This year I’ve had difficulty getting to grips with writing a new series. I’ve written about 100k worth of false starts, not including 50k of a story that I’ve since abandoned. I couldn’t work out what was wrong with me: all I had to do was come up with a world, some people with swords, some conflicts and that was it, right? But nothing ever felt quite right.
This week I worked it out.
When I wrote Blackwing, there wasn’t really much of a plan, and there wasn’t any worldbuilding behind it. Everything grew up quite organically along the way, with a ton of cutting, deleting, adding and reorganising. Heck, I got 90k words in thinking I was at 50k and realised that I had to end the book, and soon. It ended at 165k and then came back down to 108k before it found a home. But it wasn’t a plan. It wasn’t a set out story, and it wasn’t the world that I wanted to write about. No.
It was Galharrow, and it was Ezabeth. They are the heart of the story. It has always surprised me that Ezabeth gets so few mentions in reviews or reader comments. To me, she is the absolute heart of the book. By far my favourite character. Maybe Galharrow could claim that role, but he’s so bound to her that they don’t exist without one another. To me, Blackwing is at its core a love story. In many ways, it’s Ezabeth’s story told through Galharrow’s eyes.
And that was what I had wanted to write. So I just wrote it.
Blackwing is a story of longing, and of regret. When I came to write Ravencry, it was different. The characters were pre-existing. But again, it wasn’t plotting that got me through the writing of it. It was Valiya, and Amaira. The key themes of Ravencry are difficulty in moving on, the prospect of unwanted parenthood and the taking on of responsibility. All of those things were major factors in my life at the time, whether I realised what I was writing about or not. Again, not things that get mentioned in reviews, not things that readers talk to me about, but the entire book is focused on them from beginning to end. It’s Galharrow’s story, but every real impact point deals with one of those.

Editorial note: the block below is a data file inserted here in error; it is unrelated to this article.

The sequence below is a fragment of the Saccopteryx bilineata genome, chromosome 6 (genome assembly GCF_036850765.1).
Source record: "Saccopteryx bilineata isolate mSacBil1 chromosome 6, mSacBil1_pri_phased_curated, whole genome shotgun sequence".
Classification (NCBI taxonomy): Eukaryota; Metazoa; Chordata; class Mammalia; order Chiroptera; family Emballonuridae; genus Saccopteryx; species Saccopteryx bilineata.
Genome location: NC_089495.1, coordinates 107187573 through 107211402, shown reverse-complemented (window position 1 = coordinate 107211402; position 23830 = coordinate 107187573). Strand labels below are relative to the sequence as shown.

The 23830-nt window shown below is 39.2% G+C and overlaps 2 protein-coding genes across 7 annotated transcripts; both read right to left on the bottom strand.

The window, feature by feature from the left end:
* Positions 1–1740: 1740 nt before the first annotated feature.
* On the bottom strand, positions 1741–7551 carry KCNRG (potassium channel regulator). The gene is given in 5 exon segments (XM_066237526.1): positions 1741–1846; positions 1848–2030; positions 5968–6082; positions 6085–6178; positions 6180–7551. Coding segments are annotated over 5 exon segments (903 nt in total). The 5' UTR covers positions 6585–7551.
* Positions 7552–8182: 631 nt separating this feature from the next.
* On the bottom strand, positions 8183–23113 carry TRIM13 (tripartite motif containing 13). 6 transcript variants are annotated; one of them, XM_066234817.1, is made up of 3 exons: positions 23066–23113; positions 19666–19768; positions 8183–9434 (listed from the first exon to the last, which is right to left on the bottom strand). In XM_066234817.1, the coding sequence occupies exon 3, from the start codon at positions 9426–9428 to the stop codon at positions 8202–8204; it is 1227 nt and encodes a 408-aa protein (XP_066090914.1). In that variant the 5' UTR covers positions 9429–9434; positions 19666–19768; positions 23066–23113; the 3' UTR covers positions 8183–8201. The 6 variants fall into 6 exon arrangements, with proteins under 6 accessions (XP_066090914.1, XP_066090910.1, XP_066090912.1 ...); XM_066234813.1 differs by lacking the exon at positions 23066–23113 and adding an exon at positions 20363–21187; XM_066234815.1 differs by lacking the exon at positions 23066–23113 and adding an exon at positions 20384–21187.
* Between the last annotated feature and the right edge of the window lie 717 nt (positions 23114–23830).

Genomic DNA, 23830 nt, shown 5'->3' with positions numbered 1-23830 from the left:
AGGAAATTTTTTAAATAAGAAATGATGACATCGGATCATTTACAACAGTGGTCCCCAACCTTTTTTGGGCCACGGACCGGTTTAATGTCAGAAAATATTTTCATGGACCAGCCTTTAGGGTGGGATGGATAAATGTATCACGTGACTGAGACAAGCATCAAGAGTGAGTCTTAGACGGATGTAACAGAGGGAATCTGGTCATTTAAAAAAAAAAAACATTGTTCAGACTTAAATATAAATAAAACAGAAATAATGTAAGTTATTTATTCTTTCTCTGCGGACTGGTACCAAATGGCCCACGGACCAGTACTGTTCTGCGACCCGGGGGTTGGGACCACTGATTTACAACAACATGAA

As for Crowfall? You’ll have to wait and see, but it’s fair to say that the major themes from the first two books continue, and Galharrow continues to grow as a character, struggling through his personal demons (and against actual demons). But again, I was writing about things that were important to me on a deeply personal level.
World building, heroic deeds, dastardly dark overlords – those things are all fun. But they aren’t, and maybe never have been, the point of it all to me.
This week I hit a new patch of ground and started to run on it. I didn’t know what to write, so I just thought, “where’s my head at?” And so I wrote about that and I put it into a new character’s brain, and I explored bits of my past through someone else’s eyes. Words fell like rain. Before I knew it I’d cracked out 1,500 words, a full scene, and the character was alive in my mind. I understood him. I knew who he was, and what was haunting him. I put hurt and regret and darkness and frustration into him and let him breathe them for me. Perhaps there’s something therapeutic in that.
And suddenly I knew how it ends. A kiss, in a storm of fire. If this book gets written then I guess that’s a spoiler, although it’s highly likely that the end will be different by the time I get there. From knowing the ending, I knew the story, I knew the characters, and maybe most importantly, I knew what the heart was. Heart is super important. It’s what makes a book hit you deep in the chest. It’s what counts. All that other stuff? For me, it’s fluff. Beautiful, important, changeable fluff.
All readers are different. We all enjoy different things. But what I’ve discovered lately is that it’s not enough to have a steady plot, conflict and a handful of interesting people. There has to be pain behind it. There has to be blood on my teeth as I write it. I have to live in the story to feel it enough to write it.
Every writer is different. This is just what works for me. But I’m glad that it’s working.